Read The Snail's Song by Alta Ifland Free Online
Book Title: The Snail's Song|
The author of the book: Alta Ifland
Edition: Spuyten Duyvil
Date of issue: January 24th 2012
Format files: PDF
The size of the: 31.13 MB
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Loaded: 1312 times
Reader ratings: 5.9
ISBN 13: 9781933132945
Read full description of the books:
Its always tricky to compare one writer to another but one comparison that came to mind while reading The Snail´s Song was one you have not read yet, and shame on you for that: the Polish Natasza Goerke. Ifland like Goerke loves to play with language for no other purpose that it is possible. To roll it upside a hill and watch it thundering down with a smile.
Her stories would do justice and fit perfectly to those the Prague based publisher Twisted Spoon Press has brought to light in English translation so far. Not-so-famous (and unjustly so) writers from "Eastern Europe" (Poland, Russia, Hungary, Romania and Czech Republic).
The stories certainly create the same thoughts and feelings of melancholy and oddness in a good way that left one scratching one´s head at the first moment. Ifland leaves one naked and exposed but after one breath for air I could not help myself but smiling over the imaginery where beauty and sadness is all but the same. I was struggling between attachment and estrangement. A feeling that I know what Ifland was saying, but she does this in a way which I had not known previously, which was partly out of my comfort-zone. Not really disturbing like a real horror or true-life crime thriller but the effect was the same in a way. She is really great at creating atmosphere. Ifland is not a storyteller but a stylist. She does not create plots but images and fragments of stories with often contradictory perspectives.
There are some references to a (in most parts) not really specified Eastern Europeaness and partly the abstract writing seems to come out of folk tales. They are not designed in any way, not crafted (artificially crafted like every word is exactly where it should be) but they flow naturally in an surrealistic way. None of the prose poems or stories is descriptive and instead of characters there are speaking voices, mouthpieces to ideas more than any concrete events . But she certainly cant deny her origin, even I sense more than I really know that she takes what she has put into her stories from memory than some concrete remembering. A certain rootlessness seems to speak from the inside, neither here or there, in-between migration, transgression and in the end separation.
The first part is dedicated to prose poems and the second to some short-stories (even not all that long) and there are some glimpses of something very personal. References to something which seems to concern her life in Transylvania where Ifland was born. One clearly very political story with a setting in Romania on the turmoil after Ceaucescus fall and death. This absurdness of the story is remarkable but in a way sadly true to life. At least I would not be surprised if such a law did really exist. A law with no content which allows everyone to be imprisoned on basis of this law for breaking the law. A kafkaesque Catch-22 that life could have written.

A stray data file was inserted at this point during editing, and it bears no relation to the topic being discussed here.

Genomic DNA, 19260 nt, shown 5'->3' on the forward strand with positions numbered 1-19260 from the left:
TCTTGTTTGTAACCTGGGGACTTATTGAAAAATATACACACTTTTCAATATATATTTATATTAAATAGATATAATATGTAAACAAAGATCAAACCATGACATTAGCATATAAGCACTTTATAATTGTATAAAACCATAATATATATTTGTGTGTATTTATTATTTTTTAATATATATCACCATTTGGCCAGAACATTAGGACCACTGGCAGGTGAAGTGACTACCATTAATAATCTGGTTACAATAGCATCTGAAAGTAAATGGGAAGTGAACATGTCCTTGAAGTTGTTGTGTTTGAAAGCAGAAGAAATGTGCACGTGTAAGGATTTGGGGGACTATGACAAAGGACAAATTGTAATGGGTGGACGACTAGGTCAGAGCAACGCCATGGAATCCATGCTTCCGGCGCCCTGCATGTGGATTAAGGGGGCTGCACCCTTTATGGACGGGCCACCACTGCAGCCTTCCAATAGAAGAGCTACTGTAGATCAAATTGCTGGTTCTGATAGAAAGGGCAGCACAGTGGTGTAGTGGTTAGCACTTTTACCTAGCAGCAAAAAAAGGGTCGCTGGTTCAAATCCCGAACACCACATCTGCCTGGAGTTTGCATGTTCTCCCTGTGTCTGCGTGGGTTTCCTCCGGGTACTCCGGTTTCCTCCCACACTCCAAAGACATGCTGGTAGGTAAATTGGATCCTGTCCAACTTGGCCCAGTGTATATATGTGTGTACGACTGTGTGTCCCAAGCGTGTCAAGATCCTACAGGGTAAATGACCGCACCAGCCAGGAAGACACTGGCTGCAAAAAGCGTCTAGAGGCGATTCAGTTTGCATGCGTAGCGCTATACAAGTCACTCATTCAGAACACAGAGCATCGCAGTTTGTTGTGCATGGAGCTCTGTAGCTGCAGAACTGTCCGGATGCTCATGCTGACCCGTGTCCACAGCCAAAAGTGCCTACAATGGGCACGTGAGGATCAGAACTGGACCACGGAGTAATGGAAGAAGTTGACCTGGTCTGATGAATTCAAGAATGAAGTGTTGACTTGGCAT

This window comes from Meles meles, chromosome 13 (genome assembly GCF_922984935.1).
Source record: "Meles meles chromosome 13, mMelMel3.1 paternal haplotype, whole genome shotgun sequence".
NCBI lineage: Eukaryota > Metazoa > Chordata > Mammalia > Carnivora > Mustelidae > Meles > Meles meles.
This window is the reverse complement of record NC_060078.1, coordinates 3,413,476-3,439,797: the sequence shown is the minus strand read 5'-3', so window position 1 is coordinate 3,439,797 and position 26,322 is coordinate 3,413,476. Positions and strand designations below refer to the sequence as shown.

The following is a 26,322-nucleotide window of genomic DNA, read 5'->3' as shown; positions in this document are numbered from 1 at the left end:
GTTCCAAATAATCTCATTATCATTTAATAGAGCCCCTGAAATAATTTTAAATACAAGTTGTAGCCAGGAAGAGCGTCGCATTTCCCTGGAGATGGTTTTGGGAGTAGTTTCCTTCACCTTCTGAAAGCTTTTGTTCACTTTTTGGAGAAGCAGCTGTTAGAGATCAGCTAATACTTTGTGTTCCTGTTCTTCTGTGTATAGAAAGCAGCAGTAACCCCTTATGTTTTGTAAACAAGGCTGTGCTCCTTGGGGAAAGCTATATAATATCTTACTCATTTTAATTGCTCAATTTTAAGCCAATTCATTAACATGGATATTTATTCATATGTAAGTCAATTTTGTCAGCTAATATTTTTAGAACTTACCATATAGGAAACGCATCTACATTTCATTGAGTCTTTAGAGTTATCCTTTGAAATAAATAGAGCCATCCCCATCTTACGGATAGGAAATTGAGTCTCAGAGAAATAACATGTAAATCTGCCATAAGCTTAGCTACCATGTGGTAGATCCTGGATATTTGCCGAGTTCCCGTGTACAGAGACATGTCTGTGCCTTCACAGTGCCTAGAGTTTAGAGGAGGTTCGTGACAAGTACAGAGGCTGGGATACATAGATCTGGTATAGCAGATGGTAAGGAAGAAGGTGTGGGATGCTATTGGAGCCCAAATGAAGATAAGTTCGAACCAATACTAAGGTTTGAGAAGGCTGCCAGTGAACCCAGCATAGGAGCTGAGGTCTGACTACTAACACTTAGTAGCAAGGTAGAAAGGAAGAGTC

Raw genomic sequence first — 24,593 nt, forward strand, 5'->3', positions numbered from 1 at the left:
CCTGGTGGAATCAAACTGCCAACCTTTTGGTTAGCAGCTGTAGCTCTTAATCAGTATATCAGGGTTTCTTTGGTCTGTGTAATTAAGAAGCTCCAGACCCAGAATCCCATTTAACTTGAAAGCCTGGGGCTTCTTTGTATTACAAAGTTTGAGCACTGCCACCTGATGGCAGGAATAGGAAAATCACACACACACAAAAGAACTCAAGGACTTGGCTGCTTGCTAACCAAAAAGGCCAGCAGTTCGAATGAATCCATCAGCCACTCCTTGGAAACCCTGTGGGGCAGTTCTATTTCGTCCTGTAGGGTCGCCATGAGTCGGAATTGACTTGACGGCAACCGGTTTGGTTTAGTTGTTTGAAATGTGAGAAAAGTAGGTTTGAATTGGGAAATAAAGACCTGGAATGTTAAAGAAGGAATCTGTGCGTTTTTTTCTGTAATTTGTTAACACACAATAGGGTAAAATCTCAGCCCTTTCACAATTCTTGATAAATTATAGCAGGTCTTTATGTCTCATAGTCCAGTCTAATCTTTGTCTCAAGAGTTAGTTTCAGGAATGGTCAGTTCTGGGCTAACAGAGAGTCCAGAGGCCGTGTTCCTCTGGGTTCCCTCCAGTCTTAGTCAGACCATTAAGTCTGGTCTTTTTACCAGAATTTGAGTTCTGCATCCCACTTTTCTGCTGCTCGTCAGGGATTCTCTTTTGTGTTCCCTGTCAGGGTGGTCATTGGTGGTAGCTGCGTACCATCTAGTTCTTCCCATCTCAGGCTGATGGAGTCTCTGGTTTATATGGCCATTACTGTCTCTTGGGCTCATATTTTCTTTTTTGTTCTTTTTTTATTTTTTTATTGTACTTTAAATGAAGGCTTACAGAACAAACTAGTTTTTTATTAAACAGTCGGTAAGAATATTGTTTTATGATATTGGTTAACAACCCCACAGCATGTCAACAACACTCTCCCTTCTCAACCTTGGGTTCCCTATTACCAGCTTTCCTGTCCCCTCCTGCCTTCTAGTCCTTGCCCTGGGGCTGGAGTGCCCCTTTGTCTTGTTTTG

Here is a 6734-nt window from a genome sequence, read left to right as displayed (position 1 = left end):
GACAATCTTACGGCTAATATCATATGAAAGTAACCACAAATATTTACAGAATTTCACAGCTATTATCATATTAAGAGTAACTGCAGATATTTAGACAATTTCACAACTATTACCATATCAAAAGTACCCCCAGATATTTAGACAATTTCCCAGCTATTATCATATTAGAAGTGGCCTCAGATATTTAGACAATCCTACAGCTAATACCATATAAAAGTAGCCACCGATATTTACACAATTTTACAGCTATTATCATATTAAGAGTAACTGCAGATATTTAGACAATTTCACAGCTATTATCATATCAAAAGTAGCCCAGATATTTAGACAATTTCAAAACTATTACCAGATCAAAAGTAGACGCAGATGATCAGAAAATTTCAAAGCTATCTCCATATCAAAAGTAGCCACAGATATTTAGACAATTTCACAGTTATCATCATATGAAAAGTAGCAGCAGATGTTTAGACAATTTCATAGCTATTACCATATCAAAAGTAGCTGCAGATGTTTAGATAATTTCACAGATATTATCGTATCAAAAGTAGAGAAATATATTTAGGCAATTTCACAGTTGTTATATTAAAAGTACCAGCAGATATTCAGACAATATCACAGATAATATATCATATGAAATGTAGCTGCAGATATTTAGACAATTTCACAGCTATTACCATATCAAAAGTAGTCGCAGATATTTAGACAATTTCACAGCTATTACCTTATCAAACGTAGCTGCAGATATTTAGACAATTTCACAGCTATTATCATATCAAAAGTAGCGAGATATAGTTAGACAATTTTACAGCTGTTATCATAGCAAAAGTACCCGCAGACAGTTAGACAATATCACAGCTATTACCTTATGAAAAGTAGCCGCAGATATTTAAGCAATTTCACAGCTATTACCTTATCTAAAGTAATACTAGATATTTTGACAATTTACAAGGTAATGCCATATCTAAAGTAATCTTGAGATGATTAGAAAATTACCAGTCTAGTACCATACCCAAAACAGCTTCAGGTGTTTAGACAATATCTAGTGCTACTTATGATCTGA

Surreal and dreamlike with a little sidenote to an innocent but dark humourous cruelty that only children have the power to imagine. And I do understand that one might feel that two, three stories might be safe or even proper to read to children but I would personally stay away from that.
Also two of the prose poems are kind of silly but funny, like Monthy Python is silly in a funny way (or vice versa if you prefer). They made me laugh and I do like the way Ifland is playing so skillfully with language, with all those ironic subleties one cannot really grasp but only sense. She is really a poet at heart.
One thing that strikes my fancy are the drawings by Ifland. They have this "monster under the bed" feeling and are certainly strange, but they make they prose poems more complete and fully aware of their own existence.
Additional info to avoid any possible misunderstandings: Even I am friends with Alta Ifland here on Goodreads I did not receive a free-copy or compensation of any kind but I have bought her book by myself.
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Read information about the authorBorn in Transylvania, Romania; grew up under communism; emigrated to the United States in 1991. Studied French literature and philosophy in France. Writes (and translates) in French (second language) and English (third language).
Voix de Glace/Voice of Ice (prose poems; French/English; Les Figues Press, 2007). 2008 Louis Guillaume Prize.
Elegy for a Fabulous World (short stories; Ninebark Press, 2009). Nominated for the 2010 Northern California Book Award in Fiction.
Death-in-a-Box (short stories; Subito Press, 2011). 2010 Subito Press Fiction Prize.
The Snail's Song (prose poems; Spuyten Duyvil, 2011)
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